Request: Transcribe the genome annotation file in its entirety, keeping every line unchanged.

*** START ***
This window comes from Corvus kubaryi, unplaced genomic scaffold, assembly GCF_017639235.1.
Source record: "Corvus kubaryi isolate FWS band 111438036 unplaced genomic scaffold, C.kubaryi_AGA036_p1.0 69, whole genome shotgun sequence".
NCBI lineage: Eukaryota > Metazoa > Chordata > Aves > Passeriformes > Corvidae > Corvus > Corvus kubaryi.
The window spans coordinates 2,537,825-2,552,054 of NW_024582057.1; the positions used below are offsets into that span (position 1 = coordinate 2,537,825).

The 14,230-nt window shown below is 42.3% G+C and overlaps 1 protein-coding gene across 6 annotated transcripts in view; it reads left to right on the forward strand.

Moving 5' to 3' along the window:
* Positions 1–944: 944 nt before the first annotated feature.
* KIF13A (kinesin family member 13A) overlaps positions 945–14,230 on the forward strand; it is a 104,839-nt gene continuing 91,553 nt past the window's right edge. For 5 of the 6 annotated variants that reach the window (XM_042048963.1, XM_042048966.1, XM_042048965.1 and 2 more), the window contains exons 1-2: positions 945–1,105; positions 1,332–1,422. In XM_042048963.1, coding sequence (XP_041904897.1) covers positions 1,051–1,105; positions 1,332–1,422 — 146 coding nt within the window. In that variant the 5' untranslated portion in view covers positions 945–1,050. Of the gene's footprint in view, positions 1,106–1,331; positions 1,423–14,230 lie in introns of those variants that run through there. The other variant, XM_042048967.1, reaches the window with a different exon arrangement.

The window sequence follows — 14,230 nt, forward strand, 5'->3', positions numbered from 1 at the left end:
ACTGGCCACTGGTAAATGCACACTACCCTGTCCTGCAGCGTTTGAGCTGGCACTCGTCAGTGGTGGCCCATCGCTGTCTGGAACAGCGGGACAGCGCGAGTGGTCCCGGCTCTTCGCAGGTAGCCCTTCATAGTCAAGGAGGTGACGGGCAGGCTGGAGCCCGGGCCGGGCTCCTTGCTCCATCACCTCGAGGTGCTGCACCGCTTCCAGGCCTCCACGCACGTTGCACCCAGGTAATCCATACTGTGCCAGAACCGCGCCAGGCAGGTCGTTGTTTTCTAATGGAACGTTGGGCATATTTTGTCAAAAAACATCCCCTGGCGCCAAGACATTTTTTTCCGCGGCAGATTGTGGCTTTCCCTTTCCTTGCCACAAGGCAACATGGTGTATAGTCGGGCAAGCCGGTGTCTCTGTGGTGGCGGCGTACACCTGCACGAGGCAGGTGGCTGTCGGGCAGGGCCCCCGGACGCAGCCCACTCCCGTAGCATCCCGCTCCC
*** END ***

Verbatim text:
This window comes from Corvus kubaryi, unplaced genomic scaffold, assembly GCF_017639235.1.
Source record: "Corvus kubaryi isolate FWS band 111438036 unplaced genomic scaffold, C.kubaryi_AGA036_p1.0 69, whole genome shotgun sequence".
NCBI lineage: Eukaryota > Metazoa > Chordata > Aves > Passeriformes > Corvidae > Corvus > Corvus kubaryi.
The window spans coordinates 2,537,825-2,552,054 of NW_024582057.1; the positions used below are offsets into that span (position 1 = coordinate 2,537,825).

The 14,230-nt window shown below is 42.3% G+C and overlaps 1 protein-coding gene across 6 annotated transcripts in view; it reads left to right on the forward strand.

Moving 5' to 3' along the window:
* Positions 1–944: 944 nt before the first annotated feature.
* KIF13A (kinesin family member 13A) overlaps positions 945–14,230 on the forward strand; it is a 104,839-nt gene continuing 91,553 nt past the window's right edge. For 5 of the 6 annotated variants that reach the window (XM_042048963.1, XM_042048966.1, XM_042048965.1 and 2 more), the window contains exons 1-2: positions 945–1,105; positions 1,332–1,422. In XM_042048963.1, coding sequence (XP_041904897.1) covers positions 1,051–1,105; positions 1,332–1,422 — 146 coding nt within the window. In that variant the 5' untranslated portion in view covers positions 945–1,050. Of the gene's footprint in view, positions 1,106–1,331; positions 1,423–14,230 lie in introns of those variants that run through there. The other variant, XM_042048967.1, reaches the window with a different exon arrangement.

The window sequence follows — 14,230 nt, forward strand, 5'->3', positions numbered from 1 at the left end:
ACTGGCCACTGGTAAATGCACACTACCCTGTCCTGCAGCGTTTGAGCTGGCACTCGTCAGTGGTGGCCCATCGCTGTCTGGAACAGCGGGACAGCGCGAGTGGTCCCGGCTCTTCGCAGGTAGCCCTTCATAGTCAAGGAGGTGACGGGCAGGCTGGAGCCCGGGCCGGGCTCCTTGCTCCATCACCTCGAGGTGCTGCACCGCTTCCAGGCCTCCACGCACGTTGCACCCAGGTAATCCATACTGTGCCAGAACCGCGCCAGGCAGGTCGTTGTTTTCTAATGGAACGTTGGGCATATTTTGTCAAAAAACATCCCCTGGCGCCAAGACATTTTTTTCCGCGGCAGATTGTGGCTTTCCCTTTCCTTGCCACAAGGCAACATGGTGTATAGTCGGGCAAGCCGGTGTCTCTGTGGTGGCGGCGTACACCTGCACGAGGCAGGTGGCTGTCGGGCAGGGCCCCCGGACGCAGCCCACTCCCGTAGCATCCCGCTCCC